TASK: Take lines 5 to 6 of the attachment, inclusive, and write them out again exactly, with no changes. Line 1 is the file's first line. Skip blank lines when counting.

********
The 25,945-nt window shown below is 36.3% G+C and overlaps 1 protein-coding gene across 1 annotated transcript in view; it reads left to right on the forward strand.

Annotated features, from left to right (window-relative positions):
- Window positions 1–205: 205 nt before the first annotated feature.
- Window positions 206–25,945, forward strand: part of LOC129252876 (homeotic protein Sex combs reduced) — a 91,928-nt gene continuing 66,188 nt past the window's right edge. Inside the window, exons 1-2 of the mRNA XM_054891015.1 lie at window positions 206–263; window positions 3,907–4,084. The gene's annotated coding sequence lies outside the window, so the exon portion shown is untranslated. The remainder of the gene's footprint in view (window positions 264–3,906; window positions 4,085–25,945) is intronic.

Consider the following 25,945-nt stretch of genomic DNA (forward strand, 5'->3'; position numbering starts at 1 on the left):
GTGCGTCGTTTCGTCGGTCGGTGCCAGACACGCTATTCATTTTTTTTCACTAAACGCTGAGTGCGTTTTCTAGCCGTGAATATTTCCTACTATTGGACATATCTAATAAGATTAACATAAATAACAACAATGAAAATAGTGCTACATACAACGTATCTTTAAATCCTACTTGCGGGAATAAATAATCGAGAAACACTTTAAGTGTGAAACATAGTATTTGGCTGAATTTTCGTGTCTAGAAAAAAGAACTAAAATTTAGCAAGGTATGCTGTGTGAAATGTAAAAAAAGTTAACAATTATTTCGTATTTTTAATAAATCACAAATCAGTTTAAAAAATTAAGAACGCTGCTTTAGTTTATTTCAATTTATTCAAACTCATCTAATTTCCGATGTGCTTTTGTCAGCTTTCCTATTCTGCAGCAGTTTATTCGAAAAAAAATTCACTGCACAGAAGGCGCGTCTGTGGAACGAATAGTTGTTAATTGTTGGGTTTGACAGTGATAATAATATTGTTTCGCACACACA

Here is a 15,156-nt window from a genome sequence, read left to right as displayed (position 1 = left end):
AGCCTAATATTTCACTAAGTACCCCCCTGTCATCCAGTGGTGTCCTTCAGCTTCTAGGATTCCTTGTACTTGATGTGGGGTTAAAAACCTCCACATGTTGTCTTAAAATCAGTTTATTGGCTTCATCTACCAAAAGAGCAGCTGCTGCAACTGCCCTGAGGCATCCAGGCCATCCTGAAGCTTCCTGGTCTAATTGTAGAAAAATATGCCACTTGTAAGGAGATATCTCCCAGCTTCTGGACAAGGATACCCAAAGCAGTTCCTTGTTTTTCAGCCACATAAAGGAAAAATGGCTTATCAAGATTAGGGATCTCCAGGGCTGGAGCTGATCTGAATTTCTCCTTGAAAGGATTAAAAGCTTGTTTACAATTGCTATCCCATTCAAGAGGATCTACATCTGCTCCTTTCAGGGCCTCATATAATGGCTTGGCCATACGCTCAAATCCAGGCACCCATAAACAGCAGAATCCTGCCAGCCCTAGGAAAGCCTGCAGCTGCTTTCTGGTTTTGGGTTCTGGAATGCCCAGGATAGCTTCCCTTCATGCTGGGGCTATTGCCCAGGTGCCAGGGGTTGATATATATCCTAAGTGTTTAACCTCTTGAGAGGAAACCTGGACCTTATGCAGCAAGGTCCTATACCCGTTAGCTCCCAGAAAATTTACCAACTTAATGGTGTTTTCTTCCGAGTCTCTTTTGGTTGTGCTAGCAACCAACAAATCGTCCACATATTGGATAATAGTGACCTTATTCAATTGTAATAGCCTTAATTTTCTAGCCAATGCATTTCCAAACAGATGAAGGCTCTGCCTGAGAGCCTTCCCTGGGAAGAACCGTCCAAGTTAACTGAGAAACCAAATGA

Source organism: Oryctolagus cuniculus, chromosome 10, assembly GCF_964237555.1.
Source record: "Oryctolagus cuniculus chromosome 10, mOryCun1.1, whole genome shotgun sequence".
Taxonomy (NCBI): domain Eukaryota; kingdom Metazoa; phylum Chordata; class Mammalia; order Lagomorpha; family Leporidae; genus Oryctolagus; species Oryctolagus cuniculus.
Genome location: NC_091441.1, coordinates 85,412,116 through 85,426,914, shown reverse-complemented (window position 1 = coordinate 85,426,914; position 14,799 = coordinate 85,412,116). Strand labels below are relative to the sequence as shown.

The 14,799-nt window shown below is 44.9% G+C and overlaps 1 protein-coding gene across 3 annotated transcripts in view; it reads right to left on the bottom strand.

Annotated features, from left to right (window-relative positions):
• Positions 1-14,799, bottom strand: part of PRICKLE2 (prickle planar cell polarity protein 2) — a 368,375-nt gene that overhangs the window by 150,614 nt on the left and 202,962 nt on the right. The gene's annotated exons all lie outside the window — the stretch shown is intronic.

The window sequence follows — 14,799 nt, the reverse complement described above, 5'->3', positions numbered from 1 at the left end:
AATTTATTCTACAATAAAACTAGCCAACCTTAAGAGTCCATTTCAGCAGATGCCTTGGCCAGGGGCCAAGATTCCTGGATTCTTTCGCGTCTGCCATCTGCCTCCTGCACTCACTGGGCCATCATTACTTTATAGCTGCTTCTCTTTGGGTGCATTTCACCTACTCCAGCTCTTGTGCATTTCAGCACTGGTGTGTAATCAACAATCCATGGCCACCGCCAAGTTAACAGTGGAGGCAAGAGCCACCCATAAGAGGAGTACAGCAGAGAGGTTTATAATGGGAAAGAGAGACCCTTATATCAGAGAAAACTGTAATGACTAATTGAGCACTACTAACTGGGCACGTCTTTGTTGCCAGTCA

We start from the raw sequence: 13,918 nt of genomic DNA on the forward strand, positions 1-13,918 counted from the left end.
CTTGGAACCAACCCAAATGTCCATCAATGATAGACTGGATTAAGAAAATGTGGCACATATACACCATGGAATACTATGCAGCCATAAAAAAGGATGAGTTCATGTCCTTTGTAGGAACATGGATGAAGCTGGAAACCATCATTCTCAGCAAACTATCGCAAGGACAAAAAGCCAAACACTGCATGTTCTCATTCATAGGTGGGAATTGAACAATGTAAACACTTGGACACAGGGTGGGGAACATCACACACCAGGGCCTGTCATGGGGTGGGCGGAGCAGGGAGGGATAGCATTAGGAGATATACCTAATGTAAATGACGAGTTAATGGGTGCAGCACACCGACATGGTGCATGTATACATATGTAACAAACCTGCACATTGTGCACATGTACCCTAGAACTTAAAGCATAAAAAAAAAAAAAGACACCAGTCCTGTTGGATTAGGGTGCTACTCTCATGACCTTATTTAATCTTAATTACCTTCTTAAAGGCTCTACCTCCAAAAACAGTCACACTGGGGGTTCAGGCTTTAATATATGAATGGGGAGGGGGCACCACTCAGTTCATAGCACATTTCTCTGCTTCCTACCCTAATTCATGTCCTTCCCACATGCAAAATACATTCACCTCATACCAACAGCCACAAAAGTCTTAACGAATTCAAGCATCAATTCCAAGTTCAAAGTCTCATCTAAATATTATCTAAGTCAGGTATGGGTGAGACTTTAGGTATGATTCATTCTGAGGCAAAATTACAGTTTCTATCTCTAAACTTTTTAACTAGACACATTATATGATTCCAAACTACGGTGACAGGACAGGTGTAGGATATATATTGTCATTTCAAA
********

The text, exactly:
Consider the following 25,945-nt stretch of genomic DNA (forward strand, 5'->3'; position numbering starts at 1 on the left):
GTGCGTCGTTTCGTCGGTCGGTGCCAGACACGCTATTCATTTTTTTTCACTAAACGCTGAGTGCGTTTTCTAGCCGTGAATATTTCCTACTATTGGACATATCTAATAAGATTAACATAAATAACAACAATGAAAATAGTGCTACATACAACGTATCTTTAAATCCTACTTGCGGGAATAAATAATCGAGAAACACTTTAAGTGTGAAACATAGTATTTGGCTGAATTTTCGTGTCTAGAAAAAAGAACTAAAATTTAGCAAGGTATGCTGTGTGAAATGTAAAAAAAGTTAACAATTATTTCGTATTTTTAATAAATCACAAATCAGTTTAAAAAATTAAGAACGCTGCTTTAGTTTATTTCAATTTATTCAAACTCATCTAATTTCCGATGTGCTTTTGTCAGCTTTCCTATTCTGCAGCAGTTTATTCGAAAAAAAATTCACTGCACAGAAGGCGCGTCTGTGGAACGAATAGTTGTTAATTGTTGGGTTTGACAGTGATAATAATATTGTTTCGCACACACA